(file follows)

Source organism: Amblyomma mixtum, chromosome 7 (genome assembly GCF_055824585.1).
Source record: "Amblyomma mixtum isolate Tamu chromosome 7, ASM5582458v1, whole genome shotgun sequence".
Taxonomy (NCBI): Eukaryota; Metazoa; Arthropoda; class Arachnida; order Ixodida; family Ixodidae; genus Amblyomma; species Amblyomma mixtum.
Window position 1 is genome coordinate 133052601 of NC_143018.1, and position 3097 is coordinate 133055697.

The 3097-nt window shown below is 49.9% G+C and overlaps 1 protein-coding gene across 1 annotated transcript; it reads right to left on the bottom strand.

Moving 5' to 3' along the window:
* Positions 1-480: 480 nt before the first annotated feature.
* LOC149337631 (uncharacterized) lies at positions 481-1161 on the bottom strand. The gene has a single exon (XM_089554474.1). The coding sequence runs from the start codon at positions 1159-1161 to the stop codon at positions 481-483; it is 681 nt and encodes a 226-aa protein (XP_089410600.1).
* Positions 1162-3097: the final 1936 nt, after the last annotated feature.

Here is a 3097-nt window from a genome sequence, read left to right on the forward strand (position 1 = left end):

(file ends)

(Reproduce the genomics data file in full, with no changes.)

Source organism: Amblyomma mixtum, chromosome 7 (genome assembly GCF_055824585.1).
Source record: "Amblyomma mixtum isolate Tamu chromosome 7, ASM5582458v1, whole genome shotgun sequence".
Taxonomy (NCBI): Eukaryota; Metazoa; Arthropoda; class Arachnida; order Ixodida; family Ixodidae; genus Amblyomma; species Amblyomma mixtum.
Window position 1 is genome coordinate 133052601 of NC_143018.1, and position 3097 is coordinate 133055697.

The 3097-nt window shown below is 49.9% G+C and overlaps 1 protein-coding gene across 1 annotated transcript; it reads right to left on the bottom strand.

Moving 5' to 3' along the window:
* Positions 1-480: 480 nt before the first annotated feature.
* LOC149337631 (uncharacterized) lies at positions 481-1161 on the bottom strand. The gene has a single exon (XM_089554474.1). The coding sequence runs from the start codon at positions 1159-1161 to the stop codon at positions 481-483; it is 681 nt and encodes a 226-aa protein (XP_089410600.1).
* Positions 1162-3097: the final 1936 nt, after the last annotated feature.

Here is a 3097-nt window from a genome sequence, read left to right on the forward strand (position 1 = left end):